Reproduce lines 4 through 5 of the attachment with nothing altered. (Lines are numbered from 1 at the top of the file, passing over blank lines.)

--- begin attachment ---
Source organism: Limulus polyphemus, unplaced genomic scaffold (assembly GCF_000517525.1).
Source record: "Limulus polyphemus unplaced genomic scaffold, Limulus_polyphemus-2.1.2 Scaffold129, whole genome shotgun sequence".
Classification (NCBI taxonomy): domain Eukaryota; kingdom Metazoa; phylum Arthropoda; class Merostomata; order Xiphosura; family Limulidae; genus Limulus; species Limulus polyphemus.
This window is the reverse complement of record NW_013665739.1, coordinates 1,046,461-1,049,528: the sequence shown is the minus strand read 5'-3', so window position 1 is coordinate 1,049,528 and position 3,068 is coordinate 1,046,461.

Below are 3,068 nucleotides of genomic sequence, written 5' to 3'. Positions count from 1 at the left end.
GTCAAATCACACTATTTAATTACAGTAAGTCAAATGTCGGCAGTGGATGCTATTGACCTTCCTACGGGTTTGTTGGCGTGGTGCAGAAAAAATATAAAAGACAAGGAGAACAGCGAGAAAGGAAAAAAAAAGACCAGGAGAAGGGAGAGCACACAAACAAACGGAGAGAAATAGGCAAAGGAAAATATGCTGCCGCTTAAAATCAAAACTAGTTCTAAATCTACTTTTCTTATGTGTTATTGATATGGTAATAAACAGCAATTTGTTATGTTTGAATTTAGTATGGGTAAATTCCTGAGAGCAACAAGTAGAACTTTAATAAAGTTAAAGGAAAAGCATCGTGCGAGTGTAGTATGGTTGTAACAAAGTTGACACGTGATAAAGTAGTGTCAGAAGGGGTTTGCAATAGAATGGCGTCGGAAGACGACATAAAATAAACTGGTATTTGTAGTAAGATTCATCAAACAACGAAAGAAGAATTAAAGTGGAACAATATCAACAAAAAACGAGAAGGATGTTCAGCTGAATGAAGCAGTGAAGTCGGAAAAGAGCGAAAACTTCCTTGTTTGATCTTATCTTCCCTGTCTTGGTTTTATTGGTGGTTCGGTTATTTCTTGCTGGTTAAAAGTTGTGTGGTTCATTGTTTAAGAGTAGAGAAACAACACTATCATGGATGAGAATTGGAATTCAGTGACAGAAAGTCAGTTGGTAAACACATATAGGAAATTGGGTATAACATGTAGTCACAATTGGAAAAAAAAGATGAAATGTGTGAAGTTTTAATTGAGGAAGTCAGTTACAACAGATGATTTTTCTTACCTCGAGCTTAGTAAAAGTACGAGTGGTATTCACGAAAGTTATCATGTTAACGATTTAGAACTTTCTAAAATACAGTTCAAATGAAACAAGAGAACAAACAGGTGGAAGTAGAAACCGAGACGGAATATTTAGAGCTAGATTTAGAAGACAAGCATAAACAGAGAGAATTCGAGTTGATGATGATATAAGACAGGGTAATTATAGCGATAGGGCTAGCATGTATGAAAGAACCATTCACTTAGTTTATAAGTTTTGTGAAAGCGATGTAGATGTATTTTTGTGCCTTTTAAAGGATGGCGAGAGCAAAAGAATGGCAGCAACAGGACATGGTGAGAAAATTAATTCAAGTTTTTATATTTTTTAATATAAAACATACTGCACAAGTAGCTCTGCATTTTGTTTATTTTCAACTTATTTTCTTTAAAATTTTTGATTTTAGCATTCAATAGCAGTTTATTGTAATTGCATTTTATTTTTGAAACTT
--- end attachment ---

This window is the reverse complement of record NW_013665739.1, coordinates 1,046,461-1,049,528: the sequence shown is the minus strand read 5'-3', so window position 1 is coordinate 1,049,528 and position 3,068 is coordinate 1,046,461.

Below are 3,068 nucleotides of genomic sequence, written 5' to 3'. Positions count from 1 at the left end.